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Update: March 1, 2010 - This is another SIP using the same method in a tote box.
This is one of two planters that were at the entrance to the PS 102 garden collecting junk. They were full of gravel and debris. I cleaned them up, installed the simple sub-irrigation planter (SIP) system and now they’re worth a lot more than when they were new.
There are planters like these all over the city just waiting to be repurposed as SIPs. For illustration purposes I planted three bell pepper plants that I had left over on my fire escape. They could, however, be planted with any terrestrial plant be it flowering, fruiting or foliage.
One day in the not too far distant future you will be able to buy a SIP planter like this either empty or planted in all home improvement stores and garden centers. The cost for most of them will be well under twenty dollars.
Remember that despite urban legend type propaganda all over the web, drain hole planters are really dumb. There is at least some intelligence behind a SIP.
“Give a man a fish and you feed him for a day. Teach him how to fish and you feed him for a lifetime” Lao Tzu.
How it works
The recycled plastic containers create a reservoir and separate the soil from the water. The air space between the water and soil helps provide oxygen to the plants.
There are holes poked in the tops of the plastic containers allowing rainwater to drain into the reservoir and air to flow between the water and soil. Each plastic container also has a slot cut into the bottom to allow water to flow into the container. Water can flow freely between the containers creating a reservoir as if it was one space.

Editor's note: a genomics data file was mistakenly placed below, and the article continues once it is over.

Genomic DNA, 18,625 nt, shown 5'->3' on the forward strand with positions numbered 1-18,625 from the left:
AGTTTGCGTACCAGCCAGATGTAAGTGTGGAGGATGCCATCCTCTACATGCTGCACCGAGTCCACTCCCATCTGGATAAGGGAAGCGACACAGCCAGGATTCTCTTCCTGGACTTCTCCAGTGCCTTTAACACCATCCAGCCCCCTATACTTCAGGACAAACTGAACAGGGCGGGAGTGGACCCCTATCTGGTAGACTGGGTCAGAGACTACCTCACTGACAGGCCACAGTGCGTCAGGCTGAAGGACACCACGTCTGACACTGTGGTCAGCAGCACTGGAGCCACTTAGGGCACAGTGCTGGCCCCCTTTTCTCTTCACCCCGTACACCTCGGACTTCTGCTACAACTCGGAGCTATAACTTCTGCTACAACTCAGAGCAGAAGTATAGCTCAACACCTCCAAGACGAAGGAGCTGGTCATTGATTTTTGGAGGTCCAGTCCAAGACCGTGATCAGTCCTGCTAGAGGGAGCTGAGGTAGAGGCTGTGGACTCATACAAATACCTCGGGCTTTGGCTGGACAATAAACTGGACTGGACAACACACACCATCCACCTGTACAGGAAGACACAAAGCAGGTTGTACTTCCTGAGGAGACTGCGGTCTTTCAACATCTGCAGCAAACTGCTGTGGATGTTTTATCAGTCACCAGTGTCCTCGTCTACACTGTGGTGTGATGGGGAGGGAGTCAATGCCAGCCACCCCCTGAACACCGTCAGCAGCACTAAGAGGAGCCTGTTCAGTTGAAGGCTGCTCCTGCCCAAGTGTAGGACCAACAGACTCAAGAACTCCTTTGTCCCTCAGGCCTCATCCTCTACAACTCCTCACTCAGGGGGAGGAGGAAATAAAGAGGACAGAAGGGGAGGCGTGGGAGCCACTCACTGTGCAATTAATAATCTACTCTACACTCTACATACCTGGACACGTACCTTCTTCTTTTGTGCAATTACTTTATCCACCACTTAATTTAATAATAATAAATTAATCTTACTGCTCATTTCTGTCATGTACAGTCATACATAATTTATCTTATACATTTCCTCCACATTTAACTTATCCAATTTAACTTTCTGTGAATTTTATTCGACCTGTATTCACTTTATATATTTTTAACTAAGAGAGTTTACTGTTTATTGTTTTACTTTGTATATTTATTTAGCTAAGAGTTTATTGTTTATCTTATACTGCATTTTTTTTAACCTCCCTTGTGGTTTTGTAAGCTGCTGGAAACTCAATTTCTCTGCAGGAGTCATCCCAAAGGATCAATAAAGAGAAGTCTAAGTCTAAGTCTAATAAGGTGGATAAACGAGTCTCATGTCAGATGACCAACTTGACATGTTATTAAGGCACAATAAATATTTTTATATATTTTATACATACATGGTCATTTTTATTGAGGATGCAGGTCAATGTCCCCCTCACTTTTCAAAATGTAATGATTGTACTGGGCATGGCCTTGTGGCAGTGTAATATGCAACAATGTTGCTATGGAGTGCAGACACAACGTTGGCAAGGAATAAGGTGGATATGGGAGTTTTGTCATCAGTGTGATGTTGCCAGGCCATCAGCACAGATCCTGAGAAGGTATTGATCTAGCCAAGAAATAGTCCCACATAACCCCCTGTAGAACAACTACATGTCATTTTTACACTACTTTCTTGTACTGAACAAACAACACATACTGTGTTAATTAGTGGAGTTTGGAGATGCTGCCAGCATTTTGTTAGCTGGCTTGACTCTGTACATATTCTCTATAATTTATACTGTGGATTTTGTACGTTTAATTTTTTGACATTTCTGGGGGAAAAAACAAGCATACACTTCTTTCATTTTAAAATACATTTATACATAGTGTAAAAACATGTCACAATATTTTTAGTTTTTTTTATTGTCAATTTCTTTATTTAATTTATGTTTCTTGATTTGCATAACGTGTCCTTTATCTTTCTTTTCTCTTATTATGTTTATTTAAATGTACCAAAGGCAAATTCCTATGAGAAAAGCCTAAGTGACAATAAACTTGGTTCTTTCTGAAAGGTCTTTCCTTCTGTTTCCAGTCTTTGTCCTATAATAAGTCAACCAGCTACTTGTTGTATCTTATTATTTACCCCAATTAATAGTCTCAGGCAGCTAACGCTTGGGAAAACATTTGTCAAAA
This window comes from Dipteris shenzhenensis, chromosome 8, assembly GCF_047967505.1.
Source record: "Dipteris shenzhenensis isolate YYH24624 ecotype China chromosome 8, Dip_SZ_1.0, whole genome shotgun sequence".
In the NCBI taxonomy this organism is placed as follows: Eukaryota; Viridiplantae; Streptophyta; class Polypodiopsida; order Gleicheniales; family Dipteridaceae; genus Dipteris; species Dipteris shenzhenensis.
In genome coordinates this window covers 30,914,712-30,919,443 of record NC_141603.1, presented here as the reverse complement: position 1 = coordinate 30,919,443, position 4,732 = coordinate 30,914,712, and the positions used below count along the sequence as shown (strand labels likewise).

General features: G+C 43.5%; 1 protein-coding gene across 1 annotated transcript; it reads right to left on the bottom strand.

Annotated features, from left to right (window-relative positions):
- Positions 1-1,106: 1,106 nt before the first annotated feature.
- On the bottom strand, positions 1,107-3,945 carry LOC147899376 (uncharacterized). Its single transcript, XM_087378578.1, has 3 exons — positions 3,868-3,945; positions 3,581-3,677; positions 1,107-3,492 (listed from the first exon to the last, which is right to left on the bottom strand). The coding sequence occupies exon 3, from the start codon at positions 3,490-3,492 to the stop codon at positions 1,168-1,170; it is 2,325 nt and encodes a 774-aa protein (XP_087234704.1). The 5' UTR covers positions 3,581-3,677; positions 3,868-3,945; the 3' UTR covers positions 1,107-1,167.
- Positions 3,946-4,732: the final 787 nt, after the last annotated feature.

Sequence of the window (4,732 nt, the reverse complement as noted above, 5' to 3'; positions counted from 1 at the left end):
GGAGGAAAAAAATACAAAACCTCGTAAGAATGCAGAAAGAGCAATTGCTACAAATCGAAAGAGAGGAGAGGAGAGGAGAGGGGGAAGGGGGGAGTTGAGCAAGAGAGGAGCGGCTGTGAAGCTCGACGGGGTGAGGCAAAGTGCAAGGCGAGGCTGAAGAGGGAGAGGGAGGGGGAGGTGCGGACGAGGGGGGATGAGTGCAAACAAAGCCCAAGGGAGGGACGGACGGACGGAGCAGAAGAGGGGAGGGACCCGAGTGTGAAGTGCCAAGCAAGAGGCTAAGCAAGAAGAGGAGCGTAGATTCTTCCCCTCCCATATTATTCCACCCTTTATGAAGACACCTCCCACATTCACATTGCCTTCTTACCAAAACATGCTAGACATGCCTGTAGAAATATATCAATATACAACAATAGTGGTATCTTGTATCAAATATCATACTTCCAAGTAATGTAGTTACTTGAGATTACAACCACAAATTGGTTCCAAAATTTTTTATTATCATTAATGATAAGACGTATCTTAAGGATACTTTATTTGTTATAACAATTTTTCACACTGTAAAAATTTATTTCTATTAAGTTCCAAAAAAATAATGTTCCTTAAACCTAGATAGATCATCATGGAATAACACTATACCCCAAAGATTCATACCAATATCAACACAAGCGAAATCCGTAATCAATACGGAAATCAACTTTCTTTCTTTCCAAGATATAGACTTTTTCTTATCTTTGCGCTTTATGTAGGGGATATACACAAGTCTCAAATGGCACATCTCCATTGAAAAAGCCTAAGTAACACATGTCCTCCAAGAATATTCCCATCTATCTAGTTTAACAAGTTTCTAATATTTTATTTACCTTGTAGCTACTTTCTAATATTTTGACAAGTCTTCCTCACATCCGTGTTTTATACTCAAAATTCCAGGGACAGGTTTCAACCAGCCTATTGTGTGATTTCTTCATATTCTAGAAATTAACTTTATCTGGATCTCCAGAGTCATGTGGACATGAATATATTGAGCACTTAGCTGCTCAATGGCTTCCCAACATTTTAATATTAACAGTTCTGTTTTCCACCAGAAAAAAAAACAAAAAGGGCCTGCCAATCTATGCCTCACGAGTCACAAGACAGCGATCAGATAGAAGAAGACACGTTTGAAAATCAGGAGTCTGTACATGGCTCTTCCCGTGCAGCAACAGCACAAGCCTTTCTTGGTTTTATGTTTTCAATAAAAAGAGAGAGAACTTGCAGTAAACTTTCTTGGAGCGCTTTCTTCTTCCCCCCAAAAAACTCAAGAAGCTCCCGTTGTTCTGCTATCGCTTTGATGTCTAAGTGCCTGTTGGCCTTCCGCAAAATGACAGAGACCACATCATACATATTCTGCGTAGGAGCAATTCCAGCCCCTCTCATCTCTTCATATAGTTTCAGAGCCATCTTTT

The spaces between the plastic containers form the soil wicks. It is important to pack the soil mix down into these spaces to provide good wicking action. The water will rise by capillary action from these wick spaces up into the main planter area in a uniform and even distribution of water. This method is far superior to gravity feed used in traditional drench and drain top watering which is highly prone to uneven water distribution and dry pockets.
There are two overflow drain holes at the height of the plastic reservoir containers. See the lower photo. There is also a drain hole on the opposite side in case one of them becomes clogged.
The fill pipe is made from small recycled water/juice/soda bottles. Simply cut off the bottoms and stack as many as need to reach from the reservoir containers to an inch or so above the top of the planter. There is a hole in the top of one of the reservoir containers to receive the fill pipe.
The plastic mulch over the soil surface conserves water and prevents weeds from growing.
To water, simply pour water down the fill pipe until you see the first sign of water coming out of the overflow drain hole. You then know that the reservoir area is full.